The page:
Done well, Integrated Marketing Communication campaigns have parts that are greater as a sum.
When all forms of media work together, it’s a powerful thing. You hear the term “Integrated Marketing Communications (IMC),” but what does it look like—and how do you actually execute?
IMC coordinates your Paid media (advertising), Shared media (social communities), Earned media (news coverage), and Owned media (website, sales materials, etc.) around a common objective and message. Try to work all four P-S-E-O buckets into every campaign.
Integrated campaigns don’t have to take months to play out. Sometimes you can concentrate them in one carefully chosen outlet for higher impact.
This worked well recently for our client, Donaldson Company, a maker of industrial dust collectors. First, rather than focus on their products, we focused on a customer problem: risks posed by combustible dust in manufacturing facilities. It’s a big topic in the industry and a challenging management issue.
We set this goal: Build a relationship with the customer through helpful education about reducing risks.
In a key part of our strategy, we teamed up with a leading trade journal, Powder & Bulk Engineering (P&BE), to reach 30,000 decision-makers. By providing cohesive messages in a variety of formats—all in the May 2017 issue—we were able to deliver more punch than any element would have had on its own.
Here’s how it came off—and tips for your next IMC campaign:
Build and leverage an owned asset.
A simple drawing in use by the Donaldson sales team (an “owned” asset) had real potential as a larger infographic. So we developed the Combustible Dust Roadmap into a poster that folded into the magazine (sponsored). In partnership with a laboratory, the guide offers a discount on dust property testing. Readers can pull out this reference piece, and use it immediately to start tackling their hazards. We had extra copies printed for other uses.
Develop an earned educational article.
Working with two Donaldson experts, we developed a bylined article on decision steps in managing dust risks. It walks through the Roadmap in a narrative form—and goes on to compare mitigation choices. The article earned placement on its merits. Contrary to rumor, respected trade editors choose editorial content independent of their sales arm. They look for articles that are useful to readers and exclusive to their magazine. Meet this need and they’ll tap you as a source for years to come.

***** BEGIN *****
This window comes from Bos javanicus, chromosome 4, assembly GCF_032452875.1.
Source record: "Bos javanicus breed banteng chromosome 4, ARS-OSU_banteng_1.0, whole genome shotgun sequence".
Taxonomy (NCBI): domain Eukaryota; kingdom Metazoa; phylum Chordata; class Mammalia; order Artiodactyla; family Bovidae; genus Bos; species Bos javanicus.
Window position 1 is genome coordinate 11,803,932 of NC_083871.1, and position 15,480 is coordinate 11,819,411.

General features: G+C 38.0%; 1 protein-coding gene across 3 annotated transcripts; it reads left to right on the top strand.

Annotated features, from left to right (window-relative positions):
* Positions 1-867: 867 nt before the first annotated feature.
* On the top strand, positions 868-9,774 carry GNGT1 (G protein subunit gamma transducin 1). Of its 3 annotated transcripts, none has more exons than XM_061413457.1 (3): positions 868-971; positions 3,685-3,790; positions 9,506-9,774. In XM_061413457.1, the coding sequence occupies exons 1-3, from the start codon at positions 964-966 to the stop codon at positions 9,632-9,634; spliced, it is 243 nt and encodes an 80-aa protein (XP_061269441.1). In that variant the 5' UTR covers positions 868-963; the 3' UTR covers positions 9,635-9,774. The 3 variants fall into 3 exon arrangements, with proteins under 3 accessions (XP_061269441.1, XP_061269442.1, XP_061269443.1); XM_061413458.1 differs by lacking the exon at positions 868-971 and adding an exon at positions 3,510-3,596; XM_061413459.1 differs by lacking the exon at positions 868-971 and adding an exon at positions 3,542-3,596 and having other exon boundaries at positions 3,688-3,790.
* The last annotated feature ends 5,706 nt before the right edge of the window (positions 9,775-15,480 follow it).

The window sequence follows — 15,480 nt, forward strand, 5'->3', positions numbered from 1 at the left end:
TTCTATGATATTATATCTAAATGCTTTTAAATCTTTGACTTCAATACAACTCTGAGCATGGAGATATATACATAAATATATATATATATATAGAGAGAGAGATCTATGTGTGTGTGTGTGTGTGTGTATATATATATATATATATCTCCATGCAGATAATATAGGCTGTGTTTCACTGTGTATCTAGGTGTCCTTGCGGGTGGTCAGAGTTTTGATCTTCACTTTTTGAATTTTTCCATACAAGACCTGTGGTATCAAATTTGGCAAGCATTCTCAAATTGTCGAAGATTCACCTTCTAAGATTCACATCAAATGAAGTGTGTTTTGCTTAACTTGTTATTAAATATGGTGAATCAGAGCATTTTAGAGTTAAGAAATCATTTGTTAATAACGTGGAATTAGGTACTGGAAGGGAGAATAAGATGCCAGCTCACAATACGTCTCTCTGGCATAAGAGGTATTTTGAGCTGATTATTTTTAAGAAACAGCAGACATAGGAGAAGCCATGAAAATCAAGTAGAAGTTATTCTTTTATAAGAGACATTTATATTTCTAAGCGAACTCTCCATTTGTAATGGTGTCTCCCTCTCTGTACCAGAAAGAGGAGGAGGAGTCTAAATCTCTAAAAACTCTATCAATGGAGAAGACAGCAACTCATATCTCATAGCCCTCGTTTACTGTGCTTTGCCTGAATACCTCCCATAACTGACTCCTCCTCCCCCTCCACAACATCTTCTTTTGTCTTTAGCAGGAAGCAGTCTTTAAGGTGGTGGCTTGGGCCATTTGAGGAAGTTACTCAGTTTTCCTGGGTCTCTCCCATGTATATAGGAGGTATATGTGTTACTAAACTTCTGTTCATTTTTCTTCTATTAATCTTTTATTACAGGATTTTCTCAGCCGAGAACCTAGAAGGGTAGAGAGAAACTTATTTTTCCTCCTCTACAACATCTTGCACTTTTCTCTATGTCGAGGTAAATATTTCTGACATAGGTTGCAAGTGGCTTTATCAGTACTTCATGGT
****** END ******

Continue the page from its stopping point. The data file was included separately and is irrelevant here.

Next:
Complement with an earned news release.
For the magazine’s “Tech update” section, we provided a related news release announcing that Donaldson had just sold its 1000th Downflo® Evolution, an advanced dust collector with a smaller footprint—a major leap in the industry and one that our client had pioneered. This news further established Donaldson’s leadership.
Support with paid display ads.
Finally, to complete the 1-2-3 punch, we placed well-designed ads: one on the back of the removable insert; the other in a prominent spot near the front cover. Ad claims are more credible when they’re supported by nearby content that you’ve authored.
So what came first in this IMC campaign, the paid or the earned media? In this case, the earned. Once we pitched a strong article outline and the editor liked it and commissioned us to write it for May, we doubled down with paid sponsorship and leveraged Donaldson’s “owned” media—the Combustible Dust Roadmap.
By the way, we’re also doing vertical media relations about combustible dust for niche industries. We’ve placed variations of the Roadmap article in publications directed to food, chemical, and metals processors, whose concerns are more specific.
Done well, Integrated Marketing Communication has parts that are greater as a sum. Donaldson provided genuinely important subject matter to work with, and got behind the effort with some extra budget when the opportunity arose.
With a seasoned public relation function at DKY, teaming up strategically with the media buying and creative sides of the shop, we can jump on opportunities to do best-practice IMC.